In the local farming community, the city dwellers (who have second homes near the turbine farms) are being called "citiots" because of what is perceived as a farcical stand on the terra firma.
The "citiots" respond with fired-up notions that the windmills are an eyesore that blemish the unspoiled idyll they've come to call "home".
Louis Freedman, a public policy consultant in Washington, D.C., opposes a project near his country homestead in Virginia on the grounds that the land is "sacred".
"More valuable than energy savings," he grunts.
With one turbine a farmer is capable of generating about $5,000.00 a year in rent compared with $300.00 in revenue based on corn or soybean crops.
Steven Schwoerer, a dairy farmer in Normal, Ill (whose efforts have been blocked by the opposition) underscores the reality of the situation.
"These people don't understand that they're living in the middle of my business."
He argues that the turbine projects are "good for my community and for my grandchildren, and if they don't like it, go back to town."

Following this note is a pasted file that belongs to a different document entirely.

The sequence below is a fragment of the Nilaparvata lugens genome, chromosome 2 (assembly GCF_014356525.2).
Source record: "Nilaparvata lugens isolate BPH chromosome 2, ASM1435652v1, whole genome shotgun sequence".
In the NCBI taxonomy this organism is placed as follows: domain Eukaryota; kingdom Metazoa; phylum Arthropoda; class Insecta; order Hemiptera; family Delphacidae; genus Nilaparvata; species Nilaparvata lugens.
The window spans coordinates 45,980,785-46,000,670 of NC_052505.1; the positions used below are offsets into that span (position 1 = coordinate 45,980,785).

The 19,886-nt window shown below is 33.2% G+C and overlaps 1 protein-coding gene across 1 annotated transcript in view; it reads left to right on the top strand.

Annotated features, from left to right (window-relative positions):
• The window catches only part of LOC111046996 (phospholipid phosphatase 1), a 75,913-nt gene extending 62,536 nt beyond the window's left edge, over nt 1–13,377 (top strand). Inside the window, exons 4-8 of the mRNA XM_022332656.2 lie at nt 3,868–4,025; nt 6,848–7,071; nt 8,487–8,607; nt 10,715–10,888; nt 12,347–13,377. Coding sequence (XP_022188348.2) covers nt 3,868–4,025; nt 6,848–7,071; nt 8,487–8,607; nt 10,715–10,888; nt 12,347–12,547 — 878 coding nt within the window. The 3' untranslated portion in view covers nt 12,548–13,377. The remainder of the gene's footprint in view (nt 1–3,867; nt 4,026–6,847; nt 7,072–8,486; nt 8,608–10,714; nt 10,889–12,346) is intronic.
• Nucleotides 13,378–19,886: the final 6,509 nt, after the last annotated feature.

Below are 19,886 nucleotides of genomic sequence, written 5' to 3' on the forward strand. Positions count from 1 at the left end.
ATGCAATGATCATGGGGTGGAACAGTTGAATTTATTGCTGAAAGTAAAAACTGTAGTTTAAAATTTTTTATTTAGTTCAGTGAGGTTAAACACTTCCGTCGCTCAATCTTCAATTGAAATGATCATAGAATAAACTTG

Maybe they'd be happier if you installed a rickety old oil rig on the property, eh Mr. Schwoerer?
No, things are not "normal" in Illinois, folks!
Monday, December 17, 2007
The moon must have been - trine, or retrograde, or something - what with all the weird vibrations and screw-ball antics going on all 'round me.
As I channel-surfed at a fellow dude's digs around grub hour, I stumbled across a curious E Entertainment re-run - come lately or Chase somethin' - or other.
The show titillated me, somewhat!
My best bud noted that "Chelsea" (the hostess with the moistest) was one of those slutty Lindsay Lohan "mean girls".
Ah, it dawned on me now, why she was being so nasty to the guests!
Notwithstanding, on occasion - the dizzy, sexy, bimbo blonde babe - was prone to ask some pretty insightful hard-hitting questions as they squirmed in their comfy seats.
For starters, when VJ Logan - Smartest Model in America - sprawled down on the couch next to the show's host - Ben Stein - she poignantly asked,
"Do you have a lot of gay guys comin' on to ya?"
The handsome stud laughingly noted that having a brown belt was a prerequisite for a male model - not to hold up his tight, packed, faded jeans - but to deftly fight the limp-wristed dudes off.
I expect his initials - VJ - stand for "very jock".
One of his eyebrows was wandering off a little too much for my liking, though.
Yes, VJ was a bit too preened, for my tastes.